By Scott Murdoch and Alun John

HONG KONG (Reuters) – Investment banks and business advisers oppose Hong Kong’s proposed rules for blank check lists, arguing they are too onerous and will not make the city competitive, have said three sources familiar with the matter.

Interested parties have until Oct. 31 to file comments with the Hong Kong Stock Exchange regarding its proposed framework for Special Purpose Acquisition Companies (SPAC).

The criticism comes at a time when rival Asian financial center Singapore has ramped up preparations to allow PSPCs, which raise funds in the stock markets to buy private companies, giving those companies a quick and inexpensive way to get listed. .

The main concerns raised include a proposed requirement that any PSPC deal is worth at least HK $ 1 billion ($ 130 million) because that excludes smaller buyout targets, sources who worked on the bids said.

The sources were not authorized to speak to the media and refused to be identified.

The proposed rules also state that there must be at least 75 professional investors in a PSPC listing, 40% of which must be institutional while retail investors can only participate after the company has completed its merger – requirements likely to make trading illiquid, sources added.

The rules also require the merged entity to appoint a financial sponsor to perform due diligence and meet the exchange’s existing listing requirements, which could take another three to six months for the listing process.

“Some practitioners believe this could undermine the intention to offer PSPC as an alternative and streamlined approach to scoring,” the city’s Financial Services Development Council said of the due diligence requirement in a submission filed Wednesday. .

The Hong Kong Stock Exchange did not indicate whether it would be willing to make any concessions when Reuters asked it for comment.

Its PSPC consultation paper says the exchange does not want to replicate US PSPC rules but rather plans to create a regime “tailored to the particular risks and requirements of the Hong Kong market,” adding that several proposals are “designed to provide a point of view. ‘high entry. for candidates to the SPAC list and De-SPAC targets.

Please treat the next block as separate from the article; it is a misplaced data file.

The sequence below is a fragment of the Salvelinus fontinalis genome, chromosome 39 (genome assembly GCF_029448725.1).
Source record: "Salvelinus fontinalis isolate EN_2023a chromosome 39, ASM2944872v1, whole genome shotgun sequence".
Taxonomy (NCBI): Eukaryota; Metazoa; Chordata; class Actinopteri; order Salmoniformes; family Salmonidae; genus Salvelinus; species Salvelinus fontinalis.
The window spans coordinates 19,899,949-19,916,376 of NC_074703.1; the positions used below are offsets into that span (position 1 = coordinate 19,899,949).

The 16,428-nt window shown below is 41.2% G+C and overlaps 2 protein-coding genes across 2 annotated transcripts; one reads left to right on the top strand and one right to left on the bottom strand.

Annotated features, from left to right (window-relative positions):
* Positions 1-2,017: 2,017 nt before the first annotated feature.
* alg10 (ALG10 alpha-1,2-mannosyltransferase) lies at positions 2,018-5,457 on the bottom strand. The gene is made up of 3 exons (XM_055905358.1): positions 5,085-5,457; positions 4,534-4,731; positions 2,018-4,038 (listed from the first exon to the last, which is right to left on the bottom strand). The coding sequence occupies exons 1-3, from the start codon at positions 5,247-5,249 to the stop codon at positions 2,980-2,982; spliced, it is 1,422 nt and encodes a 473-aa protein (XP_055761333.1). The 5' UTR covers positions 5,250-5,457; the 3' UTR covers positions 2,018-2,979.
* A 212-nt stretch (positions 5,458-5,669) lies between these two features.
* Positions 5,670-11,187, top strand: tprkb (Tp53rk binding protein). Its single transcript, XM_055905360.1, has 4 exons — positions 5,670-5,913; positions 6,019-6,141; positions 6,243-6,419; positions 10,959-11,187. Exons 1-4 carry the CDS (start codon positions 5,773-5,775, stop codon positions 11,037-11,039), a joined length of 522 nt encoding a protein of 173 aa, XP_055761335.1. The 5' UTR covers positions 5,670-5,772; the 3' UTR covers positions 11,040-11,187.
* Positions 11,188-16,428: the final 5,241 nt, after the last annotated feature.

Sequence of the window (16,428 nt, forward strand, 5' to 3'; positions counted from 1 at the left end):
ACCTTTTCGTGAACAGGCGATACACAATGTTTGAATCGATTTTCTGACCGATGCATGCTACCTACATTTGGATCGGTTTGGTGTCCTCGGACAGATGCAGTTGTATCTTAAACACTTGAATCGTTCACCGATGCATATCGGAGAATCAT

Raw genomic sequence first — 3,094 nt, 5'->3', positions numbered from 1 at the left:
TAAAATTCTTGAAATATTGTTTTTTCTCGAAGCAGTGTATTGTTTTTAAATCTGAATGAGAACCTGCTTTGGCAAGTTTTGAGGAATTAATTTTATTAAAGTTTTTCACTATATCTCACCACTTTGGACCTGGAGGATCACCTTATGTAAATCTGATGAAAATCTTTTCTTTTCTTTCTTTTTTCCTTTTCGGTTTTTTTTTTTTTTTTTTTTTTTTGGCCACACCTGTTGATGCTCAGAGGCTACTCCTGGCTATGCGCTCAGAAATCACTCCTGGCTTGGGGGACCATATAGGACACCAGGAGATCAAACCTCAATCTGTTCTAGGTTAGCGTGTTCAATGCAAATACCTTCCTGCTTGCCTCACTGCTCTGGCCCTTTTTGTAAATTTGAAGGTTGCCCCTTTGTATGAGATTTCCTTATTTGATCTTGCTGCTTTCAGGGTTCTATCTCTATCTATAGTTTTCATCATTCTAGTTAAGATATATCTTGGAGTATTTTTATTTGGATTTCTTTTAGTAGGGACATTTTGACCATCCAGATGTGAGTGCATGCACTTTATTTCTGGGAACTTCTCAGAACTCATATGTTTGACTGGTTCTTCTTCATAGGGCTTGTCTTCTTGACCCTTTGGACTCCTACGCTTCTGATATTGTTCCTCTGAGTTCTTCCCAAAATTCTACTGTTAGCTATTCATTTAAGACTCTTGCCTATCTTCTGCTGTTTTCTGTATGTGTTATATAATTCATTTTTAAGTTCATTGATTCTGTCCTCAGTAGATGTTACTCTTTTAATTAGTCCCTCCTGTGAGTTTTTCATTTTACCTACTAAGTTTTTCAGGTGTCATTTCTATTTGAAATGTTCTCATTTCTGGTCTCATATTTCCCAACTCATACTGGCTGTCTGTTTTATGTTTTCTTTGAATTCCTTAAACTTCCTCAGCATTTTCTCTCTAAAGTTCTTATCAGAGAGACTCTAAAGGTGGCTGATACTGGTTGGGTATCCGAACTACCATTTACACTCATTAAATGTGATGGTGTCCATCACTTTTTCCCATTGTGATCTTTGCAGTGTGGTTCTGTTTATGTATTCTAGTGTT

The Hong Kong Securities and Futures Commission told Reuters in a statement that it will work closely with the exchange to take market feedback into account when finalizing the new rules.

According to Refinitiv, nearly $ 137 billion worth of PSPCs have been issued worldwide so far in 2021. The pace of transactions has dropped sharply https://www.reuters.com/business/finance/how-wall-streets -hottest-dealmaking-trend-fizzled-2021-09-16 since the first quarter, however, with US investors spooked by poor vehicle financial performance and a regulatory crackdown.

While Hong Kong is still debating its rules, Singapore last month became the first Asian market to allow PSPCs to be listed, making concessions after the initial proposals were seen as too strict.

The European asset manager Tikehau Capital is among the first https://www.reuters.com/article/tikehau-capital-listing/asset-manager-tikehau-capital-applies-to-list-spac-on-sgx- sources-idUSKBN2HH05F to plan a SPAC listing in Singapore, sources told Reuters.

“I think there is concern that the proposed PSPC regime for Hong Kong is less competitive than that of other jurisdictions,” said Vivian Yiu, Hong Kong-based capital markets partner at law firm Morrison & Foerster.

“While the Stock Exchange naturally puts these safeguards in place to prevent abuse and market manipulation, there may be room for relaxation in some areas as retail investors are barred from investing until the end. de-SPAC, ”she said.

Hong Kong officials have spent years combating illegal practices related to the formation and speculative trading of shell companies, which they say provide opportunities for market manipulation and insider dealing. These concerns resulted in strict rules in 2019 that limit backdoor lists.

(Reporting by Scott Murdoch and Alun John in Hong Kong; editing by Edwina Gibbs)

Copyright 2021 Thomson Reuters.